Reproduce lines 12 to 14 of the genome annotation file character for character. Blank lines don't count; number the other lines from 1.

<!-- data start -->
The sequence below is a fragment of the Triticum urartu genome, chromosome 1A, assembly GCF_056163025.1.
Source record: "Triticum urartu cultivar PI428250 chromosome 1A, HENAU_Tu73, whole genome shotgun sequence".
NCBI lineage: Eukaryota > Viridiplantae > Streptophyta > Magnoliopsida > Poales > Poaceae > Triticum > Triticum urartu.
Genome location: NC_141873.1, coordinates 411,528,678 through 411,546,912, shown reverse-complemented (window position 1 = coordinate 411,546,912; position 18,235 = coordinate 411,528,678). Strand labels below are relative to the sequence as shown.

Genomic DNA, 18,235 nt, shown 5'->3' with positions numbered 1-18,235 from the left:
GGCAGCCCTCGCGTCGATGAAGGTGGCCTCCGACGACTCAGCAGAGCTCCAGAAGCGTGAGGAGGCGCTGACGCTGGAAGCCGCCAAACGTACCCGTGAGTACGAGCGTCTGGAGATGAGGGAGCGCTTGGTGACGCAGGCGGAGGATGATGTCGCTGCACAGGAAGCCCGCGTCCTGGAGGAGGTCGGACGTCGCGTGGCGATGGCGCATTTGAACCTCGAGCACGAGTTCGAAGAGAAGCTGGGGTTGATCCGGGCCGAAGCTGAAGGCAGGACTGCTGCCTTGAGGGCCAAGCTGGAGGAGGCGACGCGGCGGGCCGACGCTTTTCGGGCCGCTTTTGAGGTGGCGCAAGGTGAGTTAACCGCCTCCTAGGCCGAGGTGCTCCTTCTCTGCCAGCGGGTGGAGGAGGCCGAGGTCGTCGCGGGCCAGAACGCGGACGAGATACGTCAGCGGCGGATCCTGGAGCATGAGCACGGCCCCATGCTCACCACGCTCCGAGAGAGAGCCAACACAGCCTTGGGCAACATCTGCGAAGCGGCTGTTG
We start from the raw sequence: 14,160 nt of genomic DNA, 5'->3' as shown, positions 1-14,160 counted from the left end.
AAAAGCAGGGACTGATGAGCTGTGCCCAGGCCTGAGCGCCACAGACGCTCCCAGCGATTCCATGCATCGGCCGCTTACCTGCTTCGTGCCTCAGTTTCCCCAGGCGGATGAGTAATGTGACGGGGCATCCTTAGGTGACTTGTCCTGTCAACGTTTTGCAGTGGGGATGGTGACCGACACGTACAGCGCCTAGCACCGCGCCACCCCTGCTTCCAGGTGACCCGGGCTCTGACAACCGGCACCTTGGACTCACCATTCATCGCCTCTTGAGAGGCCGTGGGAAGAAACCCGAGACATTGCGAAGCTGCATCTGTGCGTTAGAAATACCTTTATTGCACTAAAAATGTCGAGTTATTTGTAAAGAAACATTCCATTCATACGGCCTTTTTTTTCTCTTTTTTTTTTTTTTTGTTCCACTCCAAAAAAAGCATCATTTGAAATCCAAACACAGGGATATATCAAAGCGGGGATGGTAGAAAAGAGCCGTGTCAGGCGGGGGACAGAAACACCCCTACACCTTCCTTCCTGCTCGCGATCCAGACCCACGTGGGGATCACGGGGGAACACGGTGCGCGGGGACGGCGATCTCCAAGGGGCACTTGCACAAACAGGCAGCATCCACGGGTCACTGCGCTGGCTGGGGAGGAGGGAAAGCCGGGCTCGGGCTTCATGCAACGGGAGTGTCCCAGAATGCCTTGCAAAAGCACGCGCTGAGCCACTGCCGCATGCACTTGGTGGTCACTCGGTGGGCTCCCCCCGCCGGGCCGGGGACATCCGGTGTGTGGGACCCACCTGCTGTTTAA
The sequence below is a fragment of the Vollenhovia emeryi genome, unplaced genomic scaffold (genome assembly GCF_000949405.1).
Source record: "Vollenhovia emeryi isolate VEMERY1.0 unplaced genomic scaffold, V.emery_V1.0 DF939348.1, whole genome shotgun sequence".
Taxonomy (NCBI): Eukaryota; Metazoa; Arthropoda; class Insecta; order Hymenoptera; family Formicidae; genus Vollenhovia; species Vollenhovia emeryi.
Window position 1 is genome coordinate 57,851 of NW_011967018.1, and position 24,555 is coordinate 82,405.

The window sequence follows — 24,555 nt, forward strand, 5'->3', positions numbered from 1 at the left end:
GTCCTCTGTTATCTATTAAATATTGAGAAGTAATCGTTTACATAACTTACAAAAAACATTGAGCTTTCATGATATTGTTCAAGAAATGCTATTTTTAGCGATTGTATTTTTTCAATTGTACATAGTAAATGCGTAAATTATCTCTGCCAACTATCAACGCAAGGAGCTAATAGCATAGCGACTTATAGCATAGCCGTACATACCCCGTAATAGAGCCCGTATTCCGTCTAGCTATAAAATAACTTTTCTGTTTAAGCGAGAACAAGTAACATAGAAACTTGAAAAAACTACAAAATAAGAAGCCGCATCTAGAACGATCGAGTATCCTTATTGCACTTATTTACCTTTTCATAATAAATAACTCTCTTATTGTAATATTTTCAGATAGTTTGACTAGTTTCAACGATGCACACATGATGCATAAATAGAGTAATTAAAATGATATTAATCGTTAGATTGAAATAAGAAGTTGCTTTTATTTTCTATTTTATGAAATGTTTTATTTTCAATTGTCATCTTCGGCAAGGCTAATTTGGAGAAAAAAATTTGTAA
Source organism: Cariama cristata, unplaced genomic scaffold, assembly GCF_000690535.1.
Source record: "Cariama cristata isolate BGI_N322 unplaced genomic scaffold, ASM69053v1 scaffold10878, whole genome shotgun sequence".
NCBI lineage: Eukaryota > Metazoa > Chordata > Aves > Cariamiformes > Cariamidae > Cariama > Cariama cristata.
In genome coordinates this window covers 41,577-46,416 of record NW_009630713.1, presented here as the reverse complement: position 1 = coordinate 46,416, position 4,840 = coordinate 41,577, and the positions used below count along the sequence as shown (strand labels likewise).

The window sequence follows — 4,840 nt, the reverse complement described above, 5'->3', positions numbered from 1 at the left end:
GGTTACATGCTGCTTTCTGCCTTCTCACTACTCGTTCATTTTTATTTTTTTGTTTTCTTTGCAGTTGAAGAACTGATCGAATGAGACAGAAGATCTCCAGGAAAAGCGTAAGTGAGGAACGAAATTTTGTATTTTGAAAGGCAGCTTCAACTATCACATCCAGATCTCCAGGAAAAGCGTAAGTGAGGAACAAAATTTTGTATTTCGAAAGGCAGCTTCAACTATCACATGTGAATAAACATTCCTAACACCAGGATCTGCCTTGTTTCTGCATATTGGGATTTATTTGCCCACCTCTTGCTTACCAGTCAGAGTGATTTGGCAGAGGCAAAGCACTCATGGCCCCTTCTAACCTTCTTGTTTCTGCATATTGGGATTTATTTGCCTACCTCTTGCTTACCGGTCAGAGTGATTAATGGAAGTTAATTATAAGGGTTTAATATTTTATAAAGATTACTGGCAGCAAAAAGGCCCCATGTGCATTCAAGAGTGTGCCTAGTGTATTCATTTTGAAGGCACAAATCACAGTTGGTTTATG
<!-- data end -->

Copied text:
Window position 1 is genome coordinate 57,851 of NW_011967018.1, and position 24,555 is coordinate 82,405.

The window sequence follows — 24,555 nt, forward strand, 5'->3', positions numbered from 1 at the left end:
GTCCTCTGTTATCTATTAAATATTGAGAAGTAATCGTTTACATAACTTACAAAAAACATTGAGCTTTCATGATATTGTTCAAGAAATGCTATTTTTAGCGATTGTATTTTTTCAATTGTACATAGTAAATGCGTAAATTATCTCTGCCAACTATCAACGCAAGGAGCTAATAGCATAGCGACTTATAGCATAGCCGTACATACCCCGTAATAGAGCCCGTATTCCGTCTAGCTATAAAATAACTTTTCTGTTTAAGCGAGAACAAGTAACATAGAAACTTGAAAAAACTACAAAATAAGAAGCCGCATCTAGAACGATCGAGTATCCTTATTGCACTTATTTACCTTTTCATAATAAATAACTCTCTTATTGTAATATTTTCAGATAGTTTGACTAGTTTCAACGATGCACACATGATGCATAAATAGAGTAATTAAAATGATATTAATCGTTAGATTGAAATAAGAAGTTGCTTTTATTTTCTATTTTATGAAATGTTTTATTTTCAATTGTCATCTTCGGCAAGGCTAATTTGGAGAAAAAAATTTGTAA